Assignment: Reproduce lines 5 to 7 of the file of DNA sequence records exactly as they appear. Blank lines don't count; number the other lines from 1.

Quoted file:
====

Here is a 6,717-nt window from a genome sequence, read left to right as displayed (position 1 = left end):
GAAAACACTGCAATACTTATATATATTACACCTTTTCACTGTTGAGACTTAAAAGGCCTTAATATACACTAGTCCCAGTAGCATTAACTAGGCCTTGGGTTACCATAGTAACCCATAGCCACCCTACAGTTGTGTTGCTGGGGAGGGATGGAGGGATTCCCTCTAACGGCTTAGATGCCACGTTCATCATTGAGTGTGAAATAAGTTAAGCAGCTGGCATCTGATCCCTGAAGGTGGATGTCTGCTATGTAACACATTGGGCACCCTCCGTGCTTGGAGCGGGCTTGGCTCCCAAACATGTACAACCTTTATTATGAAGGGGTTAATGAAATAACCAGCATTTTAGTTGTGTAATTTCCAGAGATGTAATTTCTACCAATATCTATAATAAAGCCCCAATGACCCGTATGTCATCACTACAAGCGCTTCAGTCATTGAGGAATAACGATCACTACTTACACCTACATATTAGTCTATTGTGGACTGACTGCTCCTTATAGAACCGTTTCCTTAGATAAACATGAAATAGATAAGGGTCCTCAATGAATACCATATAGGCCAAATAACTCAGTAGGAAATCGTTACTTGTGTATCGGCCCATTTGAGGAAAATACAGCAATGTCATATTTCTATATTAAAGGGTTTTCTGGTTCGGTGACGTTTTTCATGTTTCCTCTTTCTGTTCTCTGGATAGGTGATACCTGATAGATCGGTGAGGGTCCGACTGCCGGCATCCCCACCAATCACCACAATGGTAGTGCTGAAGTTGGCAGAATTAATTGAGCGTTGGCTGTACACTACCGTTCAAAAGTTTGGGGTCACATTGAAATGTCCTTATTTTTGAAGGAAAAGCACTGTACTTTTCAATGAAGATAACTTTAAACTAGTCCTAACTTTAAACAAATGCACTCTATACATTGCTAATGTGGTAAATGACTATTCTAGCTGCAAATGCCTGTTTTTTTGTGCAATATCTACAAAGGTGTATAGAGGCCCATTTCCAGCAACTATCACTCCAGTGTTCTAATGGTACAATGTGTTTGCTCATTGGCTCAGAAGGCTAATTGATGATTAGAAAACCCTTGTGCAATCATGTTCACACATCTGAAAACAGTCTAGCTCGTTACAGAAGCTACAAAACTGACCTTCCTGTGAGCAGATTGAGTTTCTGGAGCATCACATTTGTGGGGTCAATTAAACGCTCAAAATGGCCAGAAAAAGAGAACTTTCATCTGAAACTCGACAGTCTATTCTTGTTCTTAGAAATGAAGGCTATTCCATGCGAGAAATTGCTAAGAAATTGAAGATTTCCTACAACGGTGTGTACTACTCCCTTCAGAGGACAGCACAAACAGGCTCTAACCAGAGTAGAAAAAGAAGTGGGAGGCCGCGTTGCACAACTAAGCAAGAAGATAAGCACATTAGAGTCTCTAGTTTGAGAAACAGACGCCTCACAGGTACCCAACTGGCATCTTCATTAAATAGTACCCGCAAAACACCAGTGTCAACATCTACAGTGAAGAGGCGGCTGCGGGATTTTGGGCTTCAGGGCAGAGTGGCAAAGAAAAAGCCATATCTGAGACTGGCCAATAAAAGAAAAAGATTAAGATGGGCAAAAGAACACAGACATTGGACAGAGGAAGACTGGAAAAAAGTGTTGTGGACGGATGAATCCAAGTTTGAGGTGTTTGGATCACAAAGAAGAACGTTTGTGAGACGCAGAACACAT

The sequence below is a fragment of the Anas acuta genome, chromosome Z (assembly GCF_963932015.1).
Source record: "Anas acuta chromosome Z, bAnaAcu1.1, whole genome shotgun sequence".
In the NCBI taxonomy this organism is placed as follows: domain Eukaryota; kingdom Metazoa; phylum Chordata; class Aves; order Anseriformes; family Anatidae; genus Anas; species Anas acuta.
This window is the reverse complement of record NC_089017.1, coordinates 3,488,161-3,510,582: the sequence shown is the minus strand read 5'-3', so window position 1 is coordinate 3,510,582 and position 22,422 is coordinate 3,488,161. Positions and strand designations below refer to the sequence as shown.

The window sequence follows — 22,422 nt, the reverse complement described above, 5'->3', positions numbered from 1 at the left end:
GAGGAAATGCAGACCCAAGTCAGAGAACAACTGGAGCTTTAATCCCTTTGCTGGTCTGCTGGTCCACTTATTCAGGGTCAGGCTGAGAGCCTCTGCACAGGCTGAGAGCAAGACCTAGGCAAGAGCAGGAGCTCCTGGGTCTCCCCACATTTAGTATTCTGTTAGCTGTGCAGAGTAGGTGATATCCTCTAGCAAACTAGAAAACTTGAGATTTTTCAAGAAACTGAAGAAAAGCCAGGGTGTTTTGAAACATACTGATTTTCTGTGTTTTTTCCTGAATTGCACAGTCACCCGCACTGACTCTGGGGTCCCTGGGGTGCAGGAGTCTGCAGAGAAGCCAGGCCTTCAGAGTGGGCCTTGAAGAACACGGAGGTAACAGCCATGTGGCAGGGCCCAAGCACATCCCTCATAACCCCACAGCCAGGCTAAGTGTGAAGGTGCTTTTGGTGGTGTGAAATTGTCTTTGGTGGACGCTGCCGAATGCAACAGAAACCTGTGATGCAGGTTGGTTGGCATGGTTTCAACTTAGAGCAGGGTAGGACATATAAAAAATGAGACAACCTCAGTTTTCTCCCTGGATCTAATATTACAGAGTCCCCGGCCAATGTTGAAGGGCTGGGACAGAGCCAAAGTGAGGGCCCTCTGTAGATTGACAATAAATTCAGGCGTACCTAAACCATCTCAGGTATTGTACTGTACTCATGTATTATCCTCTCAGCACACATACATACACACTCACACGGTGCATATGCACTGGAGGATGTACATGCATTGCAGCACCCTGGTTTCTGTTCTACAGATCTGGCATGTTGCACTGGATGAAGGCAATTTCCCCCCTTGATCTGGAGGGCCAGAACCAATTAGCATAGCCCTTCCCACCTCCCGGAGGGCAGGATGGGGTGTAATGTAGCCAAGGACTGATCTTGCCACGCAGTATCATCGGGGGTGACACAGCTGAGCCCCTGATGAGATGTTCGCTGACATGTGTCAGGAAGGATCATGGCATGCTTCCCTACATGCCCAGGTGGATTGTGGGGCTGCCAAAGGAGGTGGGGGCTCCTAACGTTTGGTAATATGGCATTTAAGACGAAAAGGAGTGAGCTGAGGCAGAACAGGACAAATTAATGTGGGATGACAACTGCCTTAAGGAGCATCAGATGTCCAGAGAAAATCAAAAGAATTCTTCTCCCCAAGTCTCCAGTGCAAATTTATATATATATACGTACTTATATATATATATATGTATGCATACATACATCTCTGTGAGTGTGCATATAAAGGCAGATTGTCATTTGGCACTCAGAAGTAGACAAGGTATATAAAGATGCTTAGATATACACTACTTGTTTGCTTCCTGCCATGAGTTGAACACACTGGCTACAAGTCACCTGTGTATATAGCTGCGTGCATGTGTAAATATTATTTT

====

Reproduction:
In the NCBI taxonomy this organism is placed as follows: domain Eukaryota; kingdom Metazoa; phylum Chordata; class Aves; order Anseriformes; family Anatidae; genus Anas; species Anas acuta.
This window is the reverse complement of record NC_089017.1, coordinates 3,488,161-3,510,582: the sequence shown is the minus strand read 5'-3', so window position 1 is coordinate 3,510,582 and position 22,422 is coordinate 3,488,161. Positions and strand designations below refer to the sequence as shown.

The window sequence follows — 22,422 nt, the reverse complement described above, 5'->3', positions numbered from 1 at the left end: